Secondly, my experience during revision for exams is that even with notes of my own, slide printouts are incredibly helpful. Partly this is because a printout of a slide is a visual aid to jog your memory and remember how the thing on the slide worked; partly it's because you have two sets of "notes" (your own and the slides) which is better than one, partly it's because making notes on a slide with arrows pointing to the relevant parts is so much more effective when diagrams or pictures are involved than having to copy down the relevant points as text alone. If you have a complex diagram on a slide that you're explaining, do you want your students to be spending your lecture trying to copy it down, or do you want them to be paying attention to your explanation, safe in the knowledge that they can print out the diagram (or have already done so, and can annotate it without having to draw it first)? A rhetorical question, I know, but I think this point is important. Finally, everyone sometimes makes mistakes in their notes and being able to cross-check against the slides is very reassuring.

I'd summarise by saying that for a motivated and good student, having the slides available allows them to use their revision time more effectively, and will lead to better results.

There's one caveat here though. As discused in [1] and just about every "how to give an effective presentation" book and talk, the worst kind of slide is simply a list of bullet points with text to copy down; a really effective slide to support your teaching will have very little text and so be of limited use on its own for someone who has not attended your lecture. Some of my best professors had slides like this and provided us with extra "lecture notes" handouts; it's a standard I aim for in my own teaching when time allows. I leave you with the thought that if your slides are this good, and support your own teaching rather than holding a lecture in parallel to yours, you won't need to worry too much about students opting to stay at home and just read your slides in the first place.

[1] Good slide design for teaching?

  • Thank you for your perspective and especially that link, I hadn't seen it yet! – darthbith Aug 22 '14 at 10:41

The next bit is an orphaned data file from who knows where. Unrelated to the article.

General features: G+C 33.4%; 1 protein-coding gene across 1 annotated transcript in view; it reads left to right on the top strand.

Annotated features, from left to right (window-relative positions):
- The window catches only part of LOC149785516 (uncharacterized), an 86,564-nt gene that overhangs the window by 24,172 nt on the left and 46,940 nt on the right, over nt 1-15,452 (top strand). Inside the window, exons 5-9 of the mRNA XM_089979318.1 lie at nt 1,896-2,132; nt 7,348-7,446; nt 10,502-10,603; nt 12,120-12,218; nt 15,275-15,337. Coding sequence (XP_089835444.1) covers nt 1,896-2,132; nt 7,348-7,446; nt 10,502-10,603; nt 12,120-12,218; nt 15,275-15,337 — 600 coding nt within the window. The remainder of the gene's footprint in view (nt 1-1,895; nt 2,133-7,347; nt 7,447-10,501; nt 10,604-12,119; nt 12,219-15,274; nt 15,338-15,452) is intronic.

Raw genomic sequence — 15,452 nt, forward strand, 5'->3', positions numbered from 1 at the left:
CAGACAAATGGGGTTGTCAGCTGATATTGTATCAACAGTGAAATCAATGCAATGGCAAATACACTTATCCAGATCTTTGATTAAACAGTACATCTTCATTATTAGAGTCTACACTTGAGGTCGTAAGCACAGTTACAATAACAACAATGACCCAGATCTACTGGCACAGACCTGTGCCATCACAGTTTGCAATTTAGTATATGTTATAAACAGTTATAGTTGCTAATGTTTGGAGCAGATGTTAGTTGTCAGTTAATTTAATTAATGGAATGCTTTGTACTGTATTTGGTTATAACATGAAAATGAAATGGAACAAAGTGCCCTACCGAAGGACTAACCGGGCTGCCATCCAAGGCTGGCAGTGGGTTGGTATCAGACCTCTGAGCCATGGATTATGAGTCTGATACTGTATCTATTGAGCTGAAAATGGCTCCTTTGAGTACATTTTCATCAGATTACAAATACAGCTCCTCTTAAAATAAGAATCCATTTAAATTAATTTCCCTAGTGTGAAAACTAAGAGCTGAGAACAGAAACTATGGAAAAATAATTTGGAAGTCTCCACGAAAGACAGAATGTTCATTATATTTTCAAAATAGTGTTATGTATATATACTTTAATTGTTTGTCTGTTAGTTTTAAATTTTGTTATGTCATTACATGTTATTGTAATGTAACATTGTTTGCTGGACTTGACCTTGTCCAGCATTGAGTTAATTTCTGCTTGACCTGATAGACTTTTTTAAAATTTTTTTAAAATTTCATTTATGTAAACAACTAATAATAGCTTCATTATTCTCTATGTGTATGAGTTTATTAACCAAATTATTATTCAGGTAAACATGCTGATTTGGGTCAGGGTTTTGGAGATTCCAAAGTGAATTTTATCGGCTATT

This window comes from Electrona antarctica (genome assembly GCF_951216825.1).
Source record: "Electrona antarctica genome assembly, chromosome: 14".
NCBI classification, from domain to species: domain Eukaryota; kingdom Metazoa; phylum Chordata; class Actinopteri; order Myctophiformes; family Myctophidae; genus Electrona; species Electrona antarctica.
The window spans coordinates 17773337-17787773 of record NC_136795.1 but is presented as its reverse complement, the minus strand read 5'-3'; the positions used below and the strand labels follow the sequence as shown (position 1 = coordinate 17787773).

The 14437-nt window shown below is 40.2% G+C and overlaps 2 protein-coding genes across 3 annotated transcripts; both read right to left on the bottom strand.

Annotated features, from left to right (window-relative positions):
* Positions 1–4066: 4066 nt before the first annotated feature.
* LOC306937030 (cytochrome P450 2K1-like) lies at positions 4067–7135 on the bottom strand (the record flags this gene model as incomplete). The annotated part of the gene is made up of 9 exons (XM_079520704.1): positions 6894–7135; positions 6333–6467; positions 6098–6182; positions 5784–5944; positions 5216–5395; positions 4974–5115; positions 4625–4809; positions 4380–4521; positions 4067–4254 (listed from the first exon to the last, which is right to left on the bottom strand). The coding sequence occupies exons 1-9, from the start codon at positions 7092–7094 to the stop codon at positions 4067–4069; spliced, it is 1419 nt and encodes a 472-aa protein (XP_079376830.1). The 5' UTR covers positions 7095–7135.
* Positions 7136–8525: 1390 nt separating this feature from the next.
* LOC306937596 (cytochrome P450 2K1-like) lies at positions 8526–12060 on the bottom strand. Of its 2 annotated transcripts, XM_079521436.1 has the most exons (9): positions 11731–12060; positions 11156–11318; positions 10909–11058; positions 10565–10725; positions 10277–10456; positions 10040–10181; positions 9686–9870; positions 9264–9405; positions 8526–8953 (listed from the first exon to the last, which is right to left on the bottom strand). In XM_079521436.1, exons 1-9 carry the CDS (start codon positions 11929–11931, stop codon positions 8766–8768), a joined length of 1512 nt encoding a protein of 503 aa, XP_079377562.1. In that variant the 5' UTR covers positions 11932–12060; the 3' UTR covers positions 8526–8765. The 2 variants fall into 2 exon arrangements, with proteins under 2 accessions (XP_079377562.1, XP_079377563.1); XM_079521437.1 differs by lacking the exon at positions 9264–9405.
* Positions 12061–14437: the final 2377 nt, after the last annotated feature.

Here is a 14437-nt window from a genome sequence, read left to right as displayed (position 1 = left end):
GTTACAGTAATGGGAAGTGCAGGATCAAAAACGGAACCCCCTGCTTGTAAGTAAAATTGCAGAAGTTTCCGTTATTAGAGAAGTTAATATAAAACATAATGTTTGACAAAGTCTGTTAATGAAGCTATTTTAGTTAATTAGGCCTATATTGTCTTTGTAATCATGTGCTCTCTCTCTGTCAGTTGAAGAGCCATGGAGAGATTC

4

When I last taught big lecture classes, I would distribute pre-class and post-class versions of my slides.

The pre-class versions would go online the night before. They would have fewer steps worked out (I teach math), some solutions left blank for students to ponder in advance, and jokes subtracted. They would be laid out three slideframes to a letter-sized page, with ample space for annotation. So they could print them out and take them to class.

The post-class versions would be the complete slideshow from class, with worked-out solutions, jokes, and errata included. They would go up at the end of the day of class (depending on how much I had to fix). They were not laid out to be printed; it was just one slide per page of PDF.

3

As a student, I am most comfortable and effective learning lecture notes that are provided in traditional book format (even if it isn't available on paper, but as a PDF).

I have a very strong bad feeling towards slides that double as lecture notes. I believe the requirements for these two are so different, that when people merge the concepts, the result is equally bad as a slideset as lecture notes. When the whole material is crammed into slide format, aiming to provide all information the student has to learn, it has several possible disadvantages (all first hand experience):

  • Teacher reads the slides verbatim, rendering his/her presence meaningless.
  • Teacher doesn't feel obligated to prepare for the lecture, because everything is on the slides (in extreme cases the slides are made by someone else and the teacher never prepares for the whole course).